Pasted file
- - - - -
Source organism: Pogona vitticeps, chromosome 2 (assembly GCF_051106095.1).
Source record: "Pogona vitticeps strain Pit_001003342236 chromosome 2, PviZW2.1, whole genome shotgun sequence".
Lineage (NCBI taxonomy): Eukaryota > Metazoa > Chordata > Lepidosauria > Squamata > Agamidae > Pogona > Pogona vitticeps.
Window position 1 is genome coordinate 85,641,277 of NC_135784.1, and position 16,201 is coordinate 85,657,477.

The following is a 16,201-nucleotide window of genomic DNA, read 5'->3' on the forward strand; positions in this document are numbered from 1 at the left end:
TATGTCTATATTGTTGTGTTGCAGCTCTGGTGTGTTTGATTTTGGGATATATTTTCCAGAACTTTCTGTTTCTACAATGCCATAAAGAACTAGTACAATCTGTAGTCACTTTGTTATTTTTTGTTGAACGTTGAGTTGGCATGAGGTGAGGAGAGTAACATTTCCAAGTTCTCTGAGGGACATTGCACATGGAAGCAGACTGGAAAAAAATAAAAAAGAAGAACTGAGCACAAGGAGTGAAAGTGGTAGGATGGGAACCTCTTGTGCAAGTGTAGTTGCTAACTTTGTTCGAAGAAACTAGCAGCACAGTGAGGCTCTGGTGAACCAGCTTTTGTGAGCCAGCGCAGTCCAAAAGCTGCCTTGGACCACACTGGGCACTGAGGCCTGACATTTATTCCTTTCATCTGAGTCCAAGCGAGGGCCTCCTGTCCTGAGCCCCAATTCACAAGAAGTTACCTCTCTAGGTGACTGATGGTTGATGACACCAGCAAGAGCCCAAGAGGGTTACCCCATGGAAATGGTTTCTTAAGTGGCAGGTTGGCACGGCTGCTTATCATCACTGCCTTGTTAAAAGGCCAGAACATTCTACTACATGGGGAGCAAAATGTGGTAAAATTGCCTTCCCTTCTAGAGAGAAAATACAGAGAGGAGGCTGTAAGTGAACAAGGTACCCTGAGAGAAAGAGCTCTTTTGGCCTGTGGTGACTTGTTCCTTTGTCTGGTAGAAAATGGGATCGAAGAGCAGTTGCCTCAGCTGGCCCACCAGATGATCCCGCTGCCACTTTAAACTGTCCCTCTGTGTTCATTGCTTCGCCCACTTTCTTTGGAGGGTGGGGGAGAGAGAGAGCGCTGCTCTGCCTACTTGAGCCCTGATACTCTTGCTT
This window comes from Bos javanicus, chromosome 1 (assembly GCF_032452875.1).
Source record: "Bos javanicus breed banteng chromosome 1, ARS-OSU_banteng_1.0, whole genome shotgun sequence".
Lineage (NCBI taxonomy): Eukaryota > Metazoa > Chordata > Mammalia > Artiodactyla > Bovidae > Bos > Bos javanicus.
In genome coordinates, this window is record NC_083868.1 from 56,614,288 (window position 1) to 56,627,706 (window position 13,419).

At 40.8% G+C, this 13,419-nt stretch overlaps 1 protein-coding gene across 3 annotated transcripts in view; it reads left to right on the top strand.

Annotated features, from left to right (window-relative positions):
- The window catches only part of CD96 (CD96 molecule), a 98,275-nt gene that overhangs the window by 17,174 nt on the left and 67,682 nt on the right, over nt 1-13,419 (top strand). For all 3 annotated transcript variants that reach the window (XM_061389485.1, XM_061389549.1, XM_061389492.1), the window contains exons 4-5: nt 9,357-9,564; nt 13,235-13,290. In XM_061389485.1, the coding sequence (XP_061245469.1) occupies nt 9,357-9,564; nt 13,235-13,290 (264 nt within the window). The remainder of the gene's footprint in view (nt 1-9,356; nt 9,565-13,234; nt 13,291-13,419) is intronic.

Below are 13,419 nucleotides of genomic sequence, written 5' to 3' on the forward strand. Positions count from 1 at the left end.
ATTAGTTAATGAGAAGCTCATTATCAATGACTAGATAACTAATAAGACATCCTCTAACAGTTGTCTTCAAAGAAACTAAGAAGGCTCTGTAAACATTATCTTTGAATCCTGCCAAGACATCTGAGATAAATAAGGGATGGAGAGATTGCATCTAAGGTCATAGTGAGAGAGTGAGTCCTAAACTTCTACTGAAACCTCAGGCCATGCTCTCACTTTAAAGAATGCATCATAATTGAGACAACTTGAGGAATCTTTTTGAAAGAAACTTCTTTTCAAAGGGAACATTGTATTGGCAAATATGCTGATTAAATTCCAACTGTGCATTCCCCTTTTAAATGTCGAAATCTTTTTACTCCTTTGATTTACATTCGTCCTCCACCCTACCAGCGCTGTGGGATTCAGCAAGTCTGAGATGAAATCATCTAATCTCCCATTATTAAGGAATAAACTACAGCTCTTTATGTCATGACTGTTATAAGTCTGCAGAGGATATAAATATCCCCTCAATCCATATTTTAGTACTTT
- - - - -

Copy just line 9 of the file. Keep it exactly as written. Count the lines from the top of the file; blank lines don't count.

Lineage (NCBI taxonomy): Eukaryota > Metazoa > Chordata > Mammalia > Artiodactyla > Bovidae > Bos > Bos javanicus.